Dominic Bernard Patrick Luke Monaghan (; born 8 December 1976) is an English actor. Monaghan first gained fame for being Hetty Wainthropp's sidekick Geoffrey in Hetty Wainthropp Investigates (1996–98). He then played Meriadoc "Merry" Brandybuck in Peter Jackson's epic film trilogy The Lord of the Rings (2001–03) based on the novel of the same name by J.R.R Tolkien, Charlie Pace on the television show Lost (2004–2010), and Chris Bradley in superhero film X-Men Origins: Wolverine (2009). He currently hosts the nature programme Wild Things with Dominic Monaghan (2012–present).

East Side, West Side (1927 film)

East Side, West Side is a 1927 American drama film directed by Allan Dwan and starring George O'Brien (in the same year that he played the lead in Murnau's Sunrise), Virginia Valli, and June Collyer. The supporting cast includes J. Farrell MacDonald and Holmes Herbert. The epic film was shot extensively on various locations in New York City and includes a sinking ship loosely based upon the RMS Titanic.The film is preserved at the Museum of Modern Art, New York.The film was remade in 1931 as Skyline with Thomas Meighan and Hardie Albright.

El pecado de Adán y Eva

El pecado de Adán y Eva (English: The Sin of Adam and Eve) is a Mexican biblical epic film from 1969.

Epic (genre)

An epic is traditionally a genre of poetry, known as epic poetry. In modern terms, epic is often extended to describing other art forms, such as epic theatre, films, music, novels, television series, and video games, wherein the story has a theme of grandeur and heroism, just as in epic poetry. Scholars argue that the epic has long since become "disembedded" from its origins in oral poetry, appearing in successive narrative media throughout history.

Germinal (1993 film)

Germinal is a 1993 French epic film based on the novel by Émile Zola. It was directed by Claude Berri, and stars Gérard Depardieu, Miou-Miou and Renaud. At the time it was the most expensive movie ever produced in France. The film had 6,161,776 admissions in France making it the 4th most attended film of the year.It won the César Award for Best Cinematography and Best Costume Design, and was nominated for Best Film, Best Actress, Best Supporting Actor, Best Supporting Actress, Best director, Best Writing, Best Sound, Best Editing, Best Music and Best Production Design. The film was selected as the French entry for the Best Foreign Language Film at the 66th Academy Awards, but was not accepted as a nominee.The film, set in the nineteenth century, closely follows the plot of the novel, which is a realistic story of a coalminers' strike in northern France in the 1860s.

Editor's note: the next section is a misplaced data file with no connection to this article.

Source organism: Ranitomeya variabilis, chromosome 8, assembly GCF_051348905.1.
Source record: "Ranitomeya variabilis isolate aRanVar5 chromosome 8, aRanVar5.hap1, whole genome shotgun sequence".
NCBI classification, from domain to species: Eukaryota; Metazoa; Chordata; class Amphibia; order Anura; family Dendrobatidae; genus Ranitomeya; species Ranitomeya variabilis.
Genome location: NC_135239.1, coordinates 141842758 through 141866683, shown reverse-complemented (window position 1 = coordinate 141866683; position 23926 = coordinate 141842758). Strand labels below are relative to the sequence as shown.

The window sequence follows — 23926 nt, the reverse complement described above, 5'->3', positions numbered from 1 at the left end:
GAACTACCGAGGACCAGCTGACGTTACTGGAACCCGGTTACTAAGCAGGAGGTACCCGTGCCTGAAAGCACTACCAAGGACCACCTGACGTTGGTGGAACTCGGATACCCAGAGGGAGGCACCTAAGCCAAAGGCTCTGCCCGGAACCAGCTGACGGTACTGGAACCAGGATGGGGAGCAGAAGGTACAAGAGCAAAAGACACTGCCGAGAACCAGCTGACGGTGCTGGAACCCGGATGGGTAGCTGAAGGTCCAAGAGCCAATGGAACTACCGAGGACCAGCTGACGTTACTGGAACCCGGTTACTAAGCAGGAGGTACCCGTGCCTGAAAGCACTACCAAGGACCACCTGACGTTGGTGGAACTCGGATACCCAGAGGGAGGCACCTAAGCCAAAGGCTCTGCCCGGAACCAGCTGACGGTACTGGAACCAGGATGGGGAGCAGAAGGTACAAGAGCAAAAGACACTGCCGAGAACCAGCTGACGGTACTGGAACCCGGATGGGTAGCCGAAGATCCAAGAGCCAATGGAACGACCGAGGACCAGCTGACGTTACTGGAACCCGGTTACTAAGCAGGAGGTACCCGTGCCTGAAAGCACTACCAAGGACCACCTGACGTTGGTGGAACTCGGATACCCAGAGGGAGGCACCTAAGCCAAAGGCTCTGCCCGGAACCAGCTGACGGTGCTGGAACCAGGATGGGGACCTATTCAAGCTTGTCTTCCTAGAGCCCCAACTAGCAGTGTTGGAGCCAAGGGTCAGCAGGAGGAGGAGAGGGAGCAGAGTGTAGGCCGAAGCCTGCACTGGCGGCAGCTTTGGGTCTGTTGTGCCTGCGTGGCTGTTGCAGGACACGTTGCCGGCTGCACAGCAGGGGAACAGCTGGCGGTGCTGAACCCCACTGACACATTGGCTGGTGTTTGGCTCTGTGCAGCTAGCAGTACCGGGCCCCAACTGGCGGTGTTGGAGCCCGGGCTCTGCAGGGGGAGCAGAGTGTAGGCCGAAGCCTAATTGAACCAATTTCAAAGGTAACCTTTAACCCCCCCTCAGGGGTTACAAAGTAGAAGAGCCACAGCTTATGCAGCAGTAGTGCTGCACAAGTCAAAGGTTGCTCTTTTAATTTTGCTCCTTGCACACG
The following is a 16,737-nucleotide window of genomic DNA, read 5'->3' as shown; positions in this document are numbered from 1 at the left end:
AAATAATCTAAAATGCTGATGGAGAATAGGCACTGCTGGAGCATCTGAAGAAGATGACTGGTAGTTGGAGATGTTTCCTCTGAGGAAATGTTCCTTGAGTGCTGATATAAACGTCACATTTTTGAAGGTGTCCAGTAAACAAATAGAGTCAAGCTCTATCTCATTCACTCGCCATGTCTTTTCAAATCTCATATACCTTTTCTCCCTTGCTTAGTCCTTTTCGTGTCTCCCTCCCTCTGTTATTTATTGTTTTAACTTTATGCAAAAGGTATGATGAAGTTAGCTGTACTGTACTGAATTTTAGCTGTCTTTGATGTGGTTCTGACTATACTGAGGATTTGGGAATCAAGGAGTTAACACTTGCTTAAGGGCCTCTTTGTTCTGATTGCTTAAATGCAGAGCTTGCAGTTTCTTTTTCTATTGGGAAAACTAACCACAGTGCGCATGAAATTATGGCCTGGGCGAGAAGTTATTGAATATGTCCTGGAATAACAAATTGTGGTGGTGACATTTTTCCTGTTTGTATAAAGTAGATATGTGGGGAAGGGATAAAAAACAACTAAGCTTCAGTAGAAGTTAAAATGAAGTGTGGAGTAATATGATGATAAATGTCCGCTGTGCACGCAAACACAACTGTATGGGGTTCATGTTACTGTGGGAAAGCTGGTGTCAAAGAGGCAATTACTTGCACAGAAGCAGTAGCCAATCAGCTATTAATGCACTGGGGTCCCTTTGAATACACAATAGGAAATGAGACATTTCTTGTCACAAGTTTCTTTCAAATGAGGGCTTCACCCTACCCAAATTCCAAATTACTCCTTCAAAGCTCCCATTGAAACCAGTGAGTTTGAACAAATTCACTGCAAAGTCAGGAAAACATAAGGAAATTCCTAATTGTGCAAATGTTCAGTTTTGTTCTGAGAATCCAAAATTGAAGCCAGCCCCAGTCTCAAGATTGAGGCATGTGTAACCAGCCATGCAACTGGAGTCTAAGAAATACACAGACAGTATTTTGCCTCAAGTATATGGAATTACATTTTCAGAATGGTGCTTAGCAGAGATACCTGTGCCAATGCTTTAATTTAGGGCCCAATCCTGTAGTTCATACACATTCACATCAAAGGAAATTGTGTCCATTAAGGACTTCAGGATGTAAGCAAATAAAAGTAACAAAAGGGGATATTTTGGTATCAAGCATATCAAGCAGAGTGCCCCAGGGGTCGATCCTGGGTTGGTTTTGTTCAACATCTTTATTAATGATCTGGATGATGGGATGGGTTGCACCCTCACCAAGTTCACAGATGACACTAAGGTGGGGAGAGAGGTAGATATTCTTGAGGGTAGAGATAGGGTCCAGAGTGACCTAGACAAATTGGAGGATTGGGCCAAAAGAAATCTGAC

Moorstown Castle

Moorstown Castle is a late 15th-century stone structure consisting of a circular keep and walled courtyard or bawn. The circular tower house is unusual in Irish architecture, most tower houses being square. It was built by James Keating, an ally of the Earl of Ormond. The castle and associated lands passed to Robert Cox in 1635 and by marriage to the Greene family. It was bought by Richard Grubb through the Landed Estates Court in 1855. The property remains in private ownership.It is thought that the 17th-century Catholic priest, poet and historian Geoffrey Keating had family connections with the castle. Evidence suggests that he may have been the third son of James FitzEdmund Keating of Moorstown.Moorstown Castle was one of the Tipperary locations used in Stanley Kubrick's 1975 epic film Barry Lyndon.

Pelle the Conqueror

Pelle the Conqueror (Danish: Pelle Erobreren, Swedish: Pelle erövraren) is a 1987 epic film co-written and directed by Bille August, based upon the famous 1910 novel of the same name by Danish writer Martin Andersen Nexø. The film tells the story of two Swedish immigrants to Denmark, a father and son, who try to build a new life for themselves. It stars Pelle Hvenegaard as the young Pelle, with Max von Sydow as his father, and also features Axel Strøbye and Astrid Villaume.

A co-production of Denmark and Sweden, August chose to adapt Boyhood, the first part of Nexø's novel, seeking to make an epic and citing the novel's status as essential reading in Denmark. At 11, Hvenegaard was cast after an audition of 3,000 children; Hvenegaard was named for the novel's eponymous character.

The film screened at the 1988 Cannes Film Festival and New York Film Festival. It was critically acclaimed, winning the Palme d'Or and the 1988 Academy Award for Best Foreign Language Film and numerous other honours.


Prabhas (also known as "Prabhas Raju" born 23 October 1979) is an Indian film actor associated with Telugu Cinema.

Prabhas made his film debut with the 2002 drama film Eeswar. He has won the Nandi Award for Best Actor, for his role in Mirchi. He appeared in a Bollywood item song, in Prabhudeva's 2014 film Action Jackson.His works include Varsham (2004), Chatrapathi (2005), Chakram (2005), Billa (2009), Darling (2010), Mr. Perfect (2011), and Mirchi (2013).